Women in Kenyan jail discover relaxing effects of yoga
By Shabtai Gold Feb 11, 2012, 1:06 GMT
Nairobi - Outside Nairobi's bustling centre and traffic jams, a group of women in striped white and black prison uniforms shuffle into a courtyard, where Margret the yoga teacher awaits them, having already spread out a dozen mats.
'Hold the pose ... Now balance and stretch forward,' says Margret to the women, who giggle a bit as they move deeper into a forward bend, their loose fitting uniforms flowing in the wind blowing through the prison yard.
Several more poses are taught and Margret then guides the women through massage techniques. Paired off, the women take turns working various muscle groups on each other before they settle into a final relaxation pose.
Many of the women - convicted of a range of offenses, including murder - are infected with HIV, the virus that causes AIDS. Their health has been in decline and long lines run down their tired faces.
But the women say the yoga is a rare source of happiness inside Langata Prison, a chance to free their minds for a few moments.
'We have a lot of stress (in prison), but when I do yoga, I don't think of anything, the head goes empty. And it makes me feel fine,' says Jennifer, who still has nearly three years left of her nine-year sentence.
'I love it when we jump and when we stretch, but I also like the massages we give each other,' says Elizabeth, who hopes to be free sometime in 2012, after serving about five years.
The prison session is run by the Africa Yoga Project, which was founded by an American, Paige Elenson, through a chance encounter when she was on safari in Kenya in 2006.
She was a typical Western tourist with her family in the Kenyan bush, trying to get a glimpse of Africa's wildlife. From inside the car, she spotted a group of boys and girls doing acrobatic flips and handstands in the grasslands of the savanna.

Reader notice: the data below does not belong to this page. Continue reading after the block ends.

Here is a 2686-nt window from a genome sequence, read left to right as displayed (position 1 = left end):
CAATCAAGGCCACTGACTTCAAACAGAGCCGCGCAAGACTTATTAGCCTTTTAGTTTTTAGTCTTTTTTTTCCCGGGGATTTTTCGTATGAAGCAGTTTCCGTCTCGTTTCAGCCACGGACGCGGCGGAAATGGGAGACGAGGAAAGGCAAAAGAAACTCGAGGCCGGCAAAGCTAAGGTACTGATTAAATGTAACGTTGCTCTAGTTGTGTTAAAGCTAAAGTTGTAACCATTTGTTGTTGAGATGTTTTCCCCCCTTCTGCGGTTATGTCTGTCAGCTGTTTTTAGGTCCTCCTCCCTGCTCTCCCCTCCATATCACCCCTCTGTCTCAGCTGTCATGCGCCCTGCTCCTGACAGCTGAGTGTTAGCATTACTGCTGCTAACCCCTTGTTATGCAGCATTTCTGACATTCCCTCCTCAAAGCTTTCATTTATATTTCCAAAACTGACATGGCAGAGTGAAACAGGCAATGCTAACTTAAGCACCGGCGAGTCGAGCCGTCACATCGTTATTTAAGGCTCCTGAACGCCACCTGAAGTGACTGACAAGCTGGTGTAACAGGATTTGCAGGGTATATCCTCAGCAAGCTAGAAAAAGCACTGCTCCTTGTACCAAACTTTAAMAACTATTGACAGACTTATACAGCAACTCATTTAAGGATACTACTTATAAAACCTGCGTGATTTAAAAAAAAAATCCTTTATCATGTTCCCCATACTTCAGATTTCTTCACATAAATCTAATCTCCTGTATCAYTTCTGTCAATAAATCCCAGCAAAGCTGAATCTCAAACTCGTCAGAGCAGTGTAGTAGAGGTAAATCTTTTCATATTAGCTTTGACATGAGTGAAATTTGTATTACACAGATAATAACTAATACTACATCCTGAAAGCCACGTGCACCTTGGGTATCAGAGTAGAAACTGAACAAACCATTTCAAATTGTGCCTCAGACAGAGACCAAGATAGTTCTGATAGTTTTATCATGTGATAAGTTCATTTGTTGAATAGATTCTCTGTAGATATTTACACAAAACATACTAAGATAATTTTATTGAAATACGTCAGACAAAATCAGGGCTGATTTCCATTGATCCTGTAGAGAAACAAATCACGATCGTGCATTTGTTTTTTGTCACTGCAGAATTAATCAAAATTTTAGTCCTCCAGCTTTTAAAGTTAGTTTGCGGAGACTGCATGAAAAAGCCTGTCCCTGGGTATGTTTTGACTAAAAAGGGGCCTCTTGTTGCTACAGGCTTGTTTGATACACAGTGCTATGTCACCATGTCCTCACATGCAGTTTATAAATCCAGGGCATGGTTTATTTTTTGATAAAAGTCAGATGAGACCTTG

Intrigued, she ignored the warnings not to exit the car during the safari and joined in with the teenagers, doing her yoga moves.
After she returned to New York, Elenson was contacted by the young acrobats who invited her to return and teach them yoga. She agreed, not realizing that she would work with her new friends in Kenya's dilapidated and overcrowded slums.
She trained some teachers, who then went out to their communities and taught others in the poverty-stricken slums. And so the project was born.
'To do yoga you don't need much, you basically just need your body,' Elenson says. Which suits the slum-dwellers perfectly, as their material wealth is very limited.
The 42 teachers she has trained do not charge the poor or the prisoners for the yoga courses. Thousands pass through the free classes.
Instead, the teachers make money by doing private sessions with Nairobi's burgeoning middle class and expatriates who work for organizations like the United Nations.
'If I didn't start practicing yoga, I would have been a thief, hustling people to get money. And now yoga is a job for me,' says teacher Jaspher, whose parents died when he was a young boy.
'Yoga changes peoples' moods and it also helps to process trauma,' Elenson says, promoting the physical and mental health benefits of the Indian exercise and breathing system. But she wants the project to do even more.
'What's going to change the continent is to create jobs and give people an opportunity,' she says.
Back inside the prison, while the women are doing their class, a second yoga session goes on about 100 metres away. There, about 25 young children gather together on carpets, first removing their shoes, and follow the yoga teacher's instructions.
These are the children of the women prisoners, who live with them inside the compound, marked by the guard towers, fences and barbed wire running around the edges.
John the teacher stretches his back as his right hand moves up, mimicking an elephant's trunk. All the children enthusiastically follow, letting out a roar, repeating the motion on the left side.
They do the same as he shows them how to be lions and dogs, with each animal pose moving a different part of the body.
The children and their mothers say they have only one request for Paige and her Kenyan colleagues. 'I would like to have four classes per months and not only two,' says prisoner Elizabeth.